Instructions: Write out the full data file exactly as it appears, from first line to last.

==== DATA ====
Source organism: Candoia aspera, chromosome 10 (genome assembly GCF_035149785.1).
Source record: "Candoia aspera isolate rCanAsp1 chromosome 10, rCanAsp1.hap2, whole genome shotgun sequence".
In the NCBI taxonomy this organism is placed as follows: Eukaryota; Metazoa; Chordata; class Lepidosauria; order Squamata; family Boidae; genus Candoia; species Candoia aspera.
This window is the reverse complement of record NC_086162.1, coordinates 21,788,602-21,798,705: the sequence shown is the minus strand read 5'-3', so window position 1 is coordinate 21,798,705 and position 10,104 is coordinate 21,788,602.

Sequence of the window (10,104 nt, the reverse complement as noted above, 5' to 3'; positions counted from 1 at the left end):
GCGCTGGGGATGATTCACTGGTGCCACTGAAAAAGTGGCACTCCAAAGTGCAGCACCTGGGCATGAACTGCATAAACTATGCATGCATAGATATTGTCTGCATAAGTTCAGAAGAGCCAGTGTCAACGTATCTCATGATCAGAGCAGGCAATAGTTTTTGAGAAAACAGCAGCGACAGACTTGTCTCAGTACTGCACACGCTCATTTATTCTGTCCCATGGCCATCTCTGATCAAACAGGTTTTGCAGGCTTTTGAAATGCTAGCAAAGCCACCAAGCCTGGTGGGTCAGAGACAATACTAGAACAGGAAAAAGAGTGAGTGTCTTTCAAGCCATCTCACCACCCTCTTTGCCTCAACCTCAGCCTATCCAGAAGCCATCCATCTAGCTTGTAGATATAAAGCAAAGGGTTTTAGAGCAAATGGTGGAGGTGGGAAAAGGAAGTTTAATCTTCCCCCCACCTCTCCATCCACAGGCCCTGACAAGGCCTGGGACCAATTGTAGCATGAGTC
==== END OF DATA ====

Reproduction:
Source organism: Candoia aspera, chromosome 10 (genome assembly GCF_035149785.1).
Source record: "Candoia aspera isolate rCanAsp1 chromosome 10, rCanAsp1.hap2, whole genome shotgun sequence".
In the NCBI taxonomy this organism is placed as follows: Eukaryota; Metazoa; Chordata; class Lepidosauria; order Squamata; family Boidae; genus Candoia; species Candoia aspera.
This window is the reverse complement of record NC_086162.1, coordinates 21,788,602-21,798,705: the sequence shown is the minus strand read 5'-3', so window position 1 is coordinate 21,798,705 and position 10,104 is coordinate 21,788,602.

Sequence of the window (10,104 nt, the reverse complement as noted above, 5' to 3'; positions counted from 1 at the left end):
GCGCTGGGGATGATTCACTGGTGCCACTGAAAAAGTGGCACTCCAAAGTGCAGCACCTGGGCATGAACTGCATAAACTATGCATGCATAGATATTGTCTGCATAAGTTCAGAAGAGCCAGTGTCAACGTATCTCATGATCAGAGCAGGCAATAGTTTTTGAGAAAACAGCAGCGACAGACTTGTCTCAGTACTGCACACGCTCATTTATTCTGTCCCATGGCCATCTCTGATCAAACAGGTTTTGCAGGCTTTTGAAATGCTAGCAAAGCCACCAAGCCTGGTGGGTCAGAGACAATACTAGAACAGGAAAAAGAGTGAGTGTCTTTCAAGCCATCTCACCACCCTCTTTGCCTCAACCTCAGCCTATCCAGAAGCCATCCATCTAGCTTGTAGATATAAAGCAAAGGGTTTTAGAGCAAATGGTGGAGGTGGGAAAAGGAAGTTTAATCTTCCCCCCACCTCTCCATCCACAGGCCCTGACAAGGCCTGGGACCAATTGTAGCATGAGTC